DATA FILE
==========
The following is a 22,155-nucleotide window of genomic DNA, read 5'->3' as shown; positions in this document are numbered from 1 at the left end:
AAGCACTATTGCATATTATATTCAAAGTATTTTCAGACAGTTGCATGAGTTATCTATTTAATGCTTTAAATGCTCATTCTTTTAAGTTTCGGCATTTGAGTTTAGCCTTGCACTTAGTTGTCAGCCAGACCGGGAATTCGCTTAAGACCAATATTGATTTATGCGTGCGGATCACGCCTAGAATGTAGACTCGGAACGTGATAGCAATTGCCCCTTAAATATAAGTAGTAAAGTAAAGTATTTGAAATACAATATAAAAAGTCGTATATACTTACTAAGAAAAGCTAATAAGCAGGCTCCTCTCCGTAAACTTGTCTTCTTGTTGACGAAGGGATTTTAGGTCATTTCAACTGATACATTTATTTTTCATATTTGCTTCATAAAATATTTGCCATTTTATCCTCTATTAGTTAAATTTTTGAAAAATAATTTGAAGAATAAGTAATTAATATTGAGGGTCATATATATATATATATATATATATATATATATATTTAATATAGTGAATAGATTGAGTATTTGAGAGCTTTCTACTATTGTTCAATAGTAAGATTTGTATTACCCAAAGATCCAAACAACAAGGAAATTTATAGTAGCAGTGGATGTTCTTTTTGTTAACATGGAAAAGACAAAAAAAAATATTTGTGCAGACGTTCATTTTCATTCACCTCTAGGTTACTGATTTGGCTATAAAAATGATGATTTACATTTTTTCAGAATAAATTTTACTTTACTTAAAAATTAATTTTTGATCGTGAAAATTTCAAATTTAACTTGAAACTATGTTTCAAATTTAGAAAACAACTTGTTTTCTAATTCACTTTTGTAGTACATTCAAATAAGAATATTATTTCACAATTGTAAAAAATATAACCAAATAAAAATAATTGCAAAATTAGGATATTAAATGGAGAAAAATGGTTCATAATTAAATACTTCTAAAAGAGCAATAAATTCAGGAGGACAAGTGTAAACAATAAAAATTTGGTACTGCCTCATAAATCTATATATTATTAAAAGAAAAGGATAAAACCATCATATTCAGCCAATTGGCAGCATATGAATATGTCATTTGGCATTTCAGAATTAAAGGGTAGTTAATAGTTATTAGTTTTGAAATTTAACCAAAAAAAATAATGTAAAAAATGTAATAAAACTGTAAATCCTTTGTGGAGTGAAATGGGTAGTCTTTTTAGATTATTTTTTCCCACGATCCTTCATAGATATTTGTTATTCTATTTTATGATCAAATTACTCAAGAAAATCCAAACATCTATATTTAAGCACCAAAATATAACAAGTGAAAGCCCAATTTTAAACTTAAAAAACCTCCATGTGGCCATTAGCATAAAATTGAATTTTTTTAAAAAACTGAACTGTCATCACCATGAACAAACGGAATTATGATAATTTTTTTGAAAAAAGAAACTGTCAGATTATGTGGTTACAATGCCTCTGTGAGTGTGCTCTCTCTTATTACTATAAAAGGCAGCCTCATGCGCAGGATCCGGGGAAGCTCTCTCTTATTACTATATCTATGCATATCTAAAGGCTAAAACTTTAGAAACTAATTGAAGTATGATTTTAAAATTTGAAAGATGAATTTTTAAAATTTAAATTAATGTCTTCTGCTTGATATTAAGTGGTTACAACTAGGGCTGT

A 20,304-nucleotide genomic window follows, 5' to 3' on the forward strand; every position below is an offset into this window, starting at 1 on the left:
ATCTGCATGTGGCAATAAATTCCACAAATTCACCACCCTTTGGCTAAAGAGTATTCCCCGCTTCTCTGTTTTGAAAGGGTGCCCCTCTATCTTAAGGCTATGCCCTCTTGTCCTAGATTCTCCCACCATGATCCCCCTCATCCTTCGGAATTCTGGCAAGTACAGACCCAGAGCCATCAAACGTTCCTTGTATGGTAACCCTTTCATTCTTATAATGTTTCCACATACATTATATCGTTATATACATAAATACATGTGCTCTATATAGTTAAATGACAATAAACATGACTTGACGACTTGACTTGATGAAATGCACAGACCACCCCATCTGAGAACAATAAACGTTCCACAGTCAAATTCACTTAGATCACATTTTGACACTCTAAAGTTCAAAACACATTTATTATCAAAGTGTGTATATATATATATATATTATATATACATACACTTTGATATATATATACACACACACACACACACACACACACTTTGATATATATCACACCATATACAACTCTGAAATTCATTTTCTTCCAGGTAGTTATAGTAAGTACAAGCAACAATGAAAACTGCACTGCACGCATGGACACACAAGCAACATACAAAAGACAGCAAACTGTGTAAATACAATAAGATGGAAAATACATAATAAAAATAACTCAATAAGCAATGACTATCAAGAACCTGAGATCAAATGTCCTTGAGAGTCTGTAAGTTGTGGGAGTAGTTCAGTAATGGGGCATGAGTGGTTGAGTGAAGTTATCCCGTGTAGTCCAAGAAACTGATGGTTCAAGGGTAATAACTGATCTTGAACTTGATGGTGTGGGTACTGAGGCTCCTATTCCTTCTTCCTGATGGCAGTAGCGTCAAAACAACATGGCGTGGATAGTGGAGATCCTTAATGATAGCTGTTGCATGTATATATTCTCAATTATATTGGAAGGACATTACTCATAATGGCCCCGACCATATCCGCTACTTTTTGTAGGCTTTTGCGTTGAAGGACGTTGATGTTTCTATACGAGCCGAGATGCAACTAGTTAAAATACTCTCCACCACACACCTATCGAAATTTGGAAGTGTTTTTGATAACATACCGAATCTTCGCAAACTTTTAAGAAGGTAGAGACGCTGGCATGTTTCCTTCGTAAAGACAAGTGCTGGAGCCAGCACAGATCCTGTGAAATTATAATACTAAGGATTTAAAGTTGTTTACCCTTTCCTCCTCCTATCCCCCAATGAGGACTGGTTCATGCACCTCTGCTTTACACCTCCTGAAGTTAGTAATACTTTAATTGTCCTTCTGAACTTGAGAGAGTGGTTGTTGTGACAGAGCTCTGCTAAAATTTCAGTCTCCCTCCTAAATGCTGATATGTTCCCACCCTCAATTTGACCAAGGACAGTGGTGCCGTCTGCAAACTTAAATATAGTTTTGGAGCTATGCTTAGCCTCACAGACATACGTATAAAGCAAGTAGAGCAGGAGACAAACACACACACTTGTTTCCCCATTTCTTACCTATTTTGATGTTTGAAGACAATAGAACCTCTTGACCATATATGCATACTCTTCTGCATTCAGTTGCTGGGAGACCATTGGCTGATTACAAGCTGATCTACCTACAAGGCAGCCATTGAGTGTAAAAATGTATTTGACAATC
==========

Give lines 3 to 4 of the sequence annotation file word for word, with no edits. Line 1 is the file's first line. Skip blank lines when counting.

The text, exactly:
A 20,304-nucleotide genomic window follows, 5' to 3' on the forward strand; every position below is an offset into this window, starting at 1 on the left:
ATCTGCATGTGGCAATAAATTCCACAAATTCACCACCCTTTGGCTAAAGAGTATTCCCCGCTTCTCTGTTTTGAAAGGGTGCCCCTCTATCTTAAGGCTATGCCCTCTTGTCCTAGATTCTCCCACCATGATCCCCCTCATCCTTCGGAATTCTGGCAAGTACAGACCCAGAGCCATCAAACGTTCCTTGTATGGTAACCCTTTCATTCTTATAATGTTTCCACATACATTATATCGTTATATACATAAATACATGTGCTCTATATAGTTAAATGACAATAAACATGACTTGACGACTTGACTTGATGAAATGCACAGACCACCCCATCTGAGAACAATAAACGTTCCACAGTCAAATTCACTTAGATCACATTTTGACACTCTAAAGTTCAAAACACATTTATTATCAAAGTGTGTATATATATATATATATTATATATACATACACTTTGATATATATATACACACACACACACACACACACACACTTTGATATATATCACACCATATACAACTCTGAAATTCATTTTCTTCCAGGTAGTTATAGTAAGTACAAGCAACAATGAAAACTGCACTGCACGCATGGACACACAAGCAACATACAAAAGACAGCAAACTGTGTAAATACAATAAGATGGAAAATACATAATAAAAATAACTCAATAAGCAATGACTATCAAGAACCTGAGATCAAATGTCCTTGAGAGTCTGTAAGTTGTGGGAGTAGTTCAGTAATGGGGCATGAGTGGTTGAGTGAAGTTATCCCGTGTAGTCCAAGAAACTGATGGTTCAAGGGTAATAACTGATCTTGAACTTGATGGTGTGGGTACTGAGGCTCCTATTCCTTCTTCCTGATGGCAGTAGCGTCAAAACAACATGGCGTGGATAGTGGAGATCCTTAATGATAGCTGTTGCATGTATATATTCTCAATTATATTGGAAGGACATTACTCATAATGGCCCCGACCATATCCGCTACTTTTTGTAGGCTTTTGCGTTGAAGGACGTTGATGTTTCTATACGAGCCGAGATGCAACTAGTTAAAATACTCTCCACCACACACCTATCGAAATTTGGAAGTGTTTTTGATAACATACCGAATCTTCGCAAACTTTTAAGAAGGTAGAGACGCTGGCATGTTTCCTTCGTAAAGACAAGTGCTGGAGCCAGCACAGATCCTGTGAAATTATAATACTAAGGATTTAAAGTTGTTTACCCTTTCCTCCTCCTATCCCCCAATGAGGACTGGTTCATGCACCTCTGCTTTACACCTCCTGAAGTTAGTAATACTTTAATTGTCCTTCTGAACTTGAGAGAGTGGTTGTTGTGACAGAGCTCTGCTAAAATTTCAGTCTCCCTCCTAAATGCTGATATGTTCCCACCCTCAATTTGACCAAGGACAGTGGTGCCGTCTGCAAACTTAAATATAGTTTTGGAGCTATGCTTAGCCTCACAGACATACGTATAAAGCAAGTAGAGCAGGAGACAAACACACACACTTGTTTCCCCATTTCTTACCTATTTTGATGTTTGAAGACAATAGAACCTCTTGACCATATATGCATACTCTTCTGCATTCAGTTGCTGGGAGACCATTGGCTGATTACAAGCTGATCTACCTACAAGGCAGCCATTGAGTGTAAAAATGTATTTGACAATC